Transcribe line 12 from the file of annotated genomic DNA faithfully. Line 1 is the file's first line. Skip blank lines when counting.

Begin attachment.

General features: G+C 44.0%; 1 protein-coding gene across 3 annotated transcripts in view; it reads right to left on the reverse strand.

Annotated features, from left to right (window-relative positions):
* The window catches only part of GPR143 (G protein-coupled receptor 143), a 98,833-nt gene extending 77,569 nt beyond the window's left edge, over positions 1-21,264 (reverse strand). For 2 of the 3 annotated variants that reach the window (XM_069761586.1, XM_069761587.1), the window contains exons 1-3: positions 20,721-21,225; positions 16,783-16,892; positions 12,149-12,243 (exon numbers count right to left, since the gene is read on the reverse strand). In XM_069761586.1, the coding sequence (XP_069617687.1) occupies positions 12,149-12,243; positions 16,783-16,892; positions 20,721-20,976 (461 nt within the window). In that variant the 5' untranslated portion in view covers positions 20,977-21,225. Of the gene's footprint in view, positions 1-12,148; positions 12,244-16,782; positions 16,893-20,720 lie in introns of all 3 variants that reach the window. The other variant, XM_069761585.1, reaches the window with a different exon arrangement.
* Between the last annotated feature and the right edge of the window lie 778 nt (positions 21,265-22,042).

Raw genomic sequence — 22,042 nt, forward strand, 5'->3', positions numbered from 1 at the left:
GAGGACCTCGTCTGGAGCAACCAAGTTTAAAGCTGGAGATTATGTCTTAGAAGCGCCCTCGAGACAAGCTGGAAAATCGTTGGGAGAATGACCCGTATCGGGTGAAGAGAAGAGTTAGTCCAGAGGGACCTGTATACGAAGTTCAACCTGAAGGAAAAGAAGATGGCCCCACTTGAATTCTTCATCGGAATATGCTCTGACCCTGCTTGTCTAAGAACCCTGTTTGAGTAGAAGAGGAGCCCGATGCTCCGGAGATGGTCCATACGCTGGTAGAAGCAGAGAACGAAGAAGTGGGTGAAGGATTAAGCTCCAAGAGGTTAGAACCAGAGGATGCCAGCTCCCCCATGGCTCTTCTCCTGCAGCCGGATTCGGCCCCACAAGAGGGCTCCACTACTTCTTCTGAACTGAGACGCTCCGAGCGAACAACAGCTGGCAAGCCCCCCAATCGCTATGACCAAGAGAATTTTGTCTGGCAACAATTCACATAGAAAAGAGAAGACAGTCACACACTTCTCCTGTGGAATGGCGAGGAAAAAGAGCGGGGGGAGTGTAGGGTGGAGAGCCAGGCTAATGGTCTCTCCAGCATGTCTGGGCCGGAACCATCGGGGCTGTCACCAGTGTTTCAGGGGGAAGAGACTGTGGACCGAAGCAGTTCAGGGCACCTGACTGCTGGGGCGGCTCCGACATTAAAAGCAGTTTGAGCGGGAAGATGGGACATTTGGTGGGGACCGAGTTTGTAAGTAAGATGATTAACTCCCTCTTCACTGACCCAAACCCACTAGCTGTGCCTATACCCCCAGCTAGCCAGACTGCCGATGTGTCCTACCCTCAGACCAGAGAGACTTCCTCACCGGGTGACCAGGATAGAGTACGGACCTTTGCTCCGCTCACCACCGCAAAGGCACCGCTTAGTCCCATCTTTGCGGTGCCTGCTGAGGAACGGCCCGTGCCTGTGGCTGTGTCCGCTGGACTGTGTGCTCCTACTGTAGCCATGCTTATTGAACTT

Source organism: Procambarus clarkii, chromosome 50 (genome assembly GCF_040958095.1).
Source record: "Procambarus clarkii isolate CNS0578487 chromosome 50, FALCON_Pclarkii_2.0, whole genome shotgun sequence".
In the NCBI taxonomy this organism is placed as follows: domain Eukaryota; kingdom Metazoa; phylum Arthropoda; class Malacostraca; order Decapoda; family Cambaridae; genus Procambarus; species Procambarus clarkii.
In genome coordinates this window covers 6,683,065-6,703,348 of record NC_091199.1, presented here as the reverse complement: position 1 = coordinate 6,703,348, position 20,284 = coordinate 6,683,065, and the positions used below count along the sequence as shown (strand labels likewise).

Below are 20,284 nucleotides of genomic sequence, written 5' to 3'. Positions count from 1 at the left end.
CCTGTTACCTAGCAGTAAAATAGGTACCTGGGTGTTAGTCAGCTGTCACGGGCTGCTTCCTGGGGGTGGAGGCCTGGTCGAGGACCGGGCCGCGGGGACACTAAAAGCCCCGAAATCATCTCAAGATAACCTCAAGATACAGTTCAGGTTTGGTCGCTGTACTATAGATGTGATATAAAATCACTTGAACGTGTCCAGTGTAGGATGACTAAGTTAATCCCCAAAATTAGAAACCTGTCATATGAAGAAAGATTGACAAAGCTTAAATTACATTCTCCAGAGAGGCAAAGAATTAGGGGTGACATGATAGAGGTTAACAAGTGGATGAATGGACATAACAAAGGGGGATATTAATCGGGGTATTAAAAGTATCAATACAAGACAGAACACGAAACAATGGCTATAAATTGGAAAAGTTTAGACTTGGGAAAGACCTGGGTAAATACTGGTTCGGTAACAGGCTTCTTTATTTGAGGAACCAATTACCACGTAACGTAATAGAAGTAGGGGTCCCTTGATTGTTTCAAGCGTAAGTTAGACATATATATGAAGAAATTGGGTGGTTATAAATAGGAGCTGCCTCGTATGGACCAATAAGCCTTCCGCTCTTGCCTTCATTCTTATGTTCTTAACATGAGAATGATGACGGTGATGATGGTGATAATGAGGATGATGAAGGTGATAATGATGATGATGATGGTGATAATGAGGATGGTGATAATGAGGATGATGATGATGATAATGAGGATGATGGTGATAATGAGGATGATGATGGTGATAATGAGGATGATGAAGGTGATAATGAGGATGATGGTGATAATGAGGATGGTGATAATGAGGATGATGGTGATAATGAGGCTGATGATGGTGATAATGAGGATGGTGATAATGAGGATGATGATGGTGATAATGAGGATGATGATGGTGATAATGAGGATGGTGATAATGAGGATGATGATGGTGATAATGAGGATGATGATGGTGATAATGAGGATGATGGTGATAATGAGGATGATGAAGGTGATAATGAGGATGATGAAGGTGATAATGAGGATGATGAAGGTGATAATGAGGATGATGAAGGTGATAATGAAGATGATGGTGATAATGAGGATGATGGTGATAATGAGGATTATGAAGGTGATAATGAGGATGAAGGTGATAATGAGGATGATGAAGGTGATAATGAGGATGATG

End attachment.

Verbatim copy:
CCTGTTACCTAGCAGTAAAATAGGTACCTGGGTGTTAGTCAGCTGTCACGGGCTGCTTCCTGGGGGTGGAGGCCTGGTCGAGGACCGGGCCGCGGGGACACTAAAAGCCCCGAAATCATCTCAAGATAACCTCAAGATACAGTTCAGGTTTGGTCGCTGTACTATAGATGTGATATAAAATCACTTGAACGTGTCCAGTGTAGGATGACTAAGTTAATCCCCAAAATTAGAAACCTGTCATATGAAGAAAGATTGACAAAGCTTAAATTACATTCTCCAGAGAGGCAAAGAATTAGGGGTGACATGATAGAGGTTAACAAGTGGATGAATGGACATAACAAAGGGGGATATTAATCGGGGTATTAAAAGTATCAATACAAGACAGAACACGAAACAATGGCTATAAATTGGAAAAGTTTAGACTTGGGAAAGACCTGGGTAAATACTGGTTCGGTAACAGGCTTCTTTATTTGAGGAACCAATTACCACGTAACGTAATAGAAGTAGGGGTCCCTTGATTGTTTCAAGCGTAAGTTAGACATATATATGAAGAAATTGGGTGGTTATAAATAGGAGCTGCCTCGTATGGACCAATAAGCCTTCCGCTCTTGCCTTCATTCTTATGTTCTTAACATGAGAATGATGACGGTGATGATGGTGATAATGAGGATGATGAAGGTGATAATGATGATGATGATGGTGATAATGAGGATGGTGATAATGAGGATGATGATGATGATAATGAGGATGATGGTGATAATGAGGATGATGATGGTGATAATGAGGATGATGAAGGTGATAATGAGGATGATGGTGATAATGAGGATGGTGATAATGAGGATGATGGTGATAATGAGGCTGATGATGGTGATAATGAGGATGGTGATAATGAGGATGATGATGGTGATAATGAGGATGATGATGGTGATAATGAGGATGGTGATAATGAGGATGATGATGGTGATAATGAGGATGATGATGGTGATAATGAGGATGATGGTGATAATGAGGATGATGAAGGTGATAATGAGGATGATGAAGGTGATAATGAGGATGATGAAGGTGATAATGAGGATGATGAAGGTGATAATGAAGATGATGGTGATAATGAGGATGATGGTGATAATGAGGATTATGAAGGTGATAATGAGGATGAAGGTGATAATGAGGATGATGAAGGTGATAATGAGGATGATG